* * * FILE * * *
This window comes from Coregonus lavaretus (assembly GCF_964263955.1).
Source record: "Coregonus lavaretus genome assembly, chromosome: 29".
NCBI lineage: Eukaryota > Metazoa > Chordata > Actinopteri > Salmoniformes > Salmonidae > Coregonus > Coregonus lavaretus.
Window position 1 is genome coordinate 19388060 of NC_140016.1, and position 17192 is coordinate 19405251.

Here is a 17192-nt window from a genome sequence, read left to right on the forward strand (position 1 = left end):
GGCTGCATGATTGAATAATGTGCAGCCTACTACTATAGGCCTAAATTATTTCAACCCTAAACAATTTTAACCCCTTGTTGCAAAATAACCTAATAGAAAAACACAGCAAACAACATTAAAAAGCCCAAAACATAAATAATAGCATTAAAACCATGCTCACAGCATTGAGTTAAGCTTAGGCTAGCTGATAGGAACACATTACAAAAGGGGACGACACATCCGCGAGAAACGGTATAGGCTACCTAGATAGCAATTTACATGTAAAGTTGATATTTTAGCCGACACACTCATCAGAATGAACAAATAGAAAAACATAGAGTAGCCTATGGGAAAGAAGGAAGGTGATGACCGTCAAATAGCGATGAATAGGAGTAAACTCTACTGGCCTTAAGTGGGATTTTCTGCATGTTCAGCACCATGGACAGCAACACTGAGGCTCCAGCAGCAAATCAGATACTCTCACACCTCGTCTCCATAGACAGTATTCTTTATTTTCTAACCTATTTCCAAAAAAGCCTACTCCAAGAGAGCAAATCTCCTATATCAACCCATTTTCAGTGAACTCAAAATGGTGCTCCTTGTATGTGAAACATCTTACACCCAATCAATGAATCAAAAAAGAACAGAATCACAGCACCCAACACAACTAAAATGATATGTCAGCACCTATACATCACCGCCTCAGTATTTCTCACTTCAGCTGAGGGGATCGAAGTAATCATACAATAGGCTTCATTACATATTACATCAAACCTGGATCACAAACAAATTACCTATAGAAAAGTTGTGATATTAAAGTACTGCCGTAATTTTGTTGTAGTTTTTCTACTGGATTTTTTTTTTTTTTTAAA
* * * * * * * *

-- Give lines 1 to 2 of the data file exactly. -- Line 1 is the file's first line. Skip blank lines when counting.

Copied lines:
This window comes from Coregonus lavaretus (assembly GCF_964263955.1).
Source record: "Coregonus lavaretus genome assembly, chromosome: 29".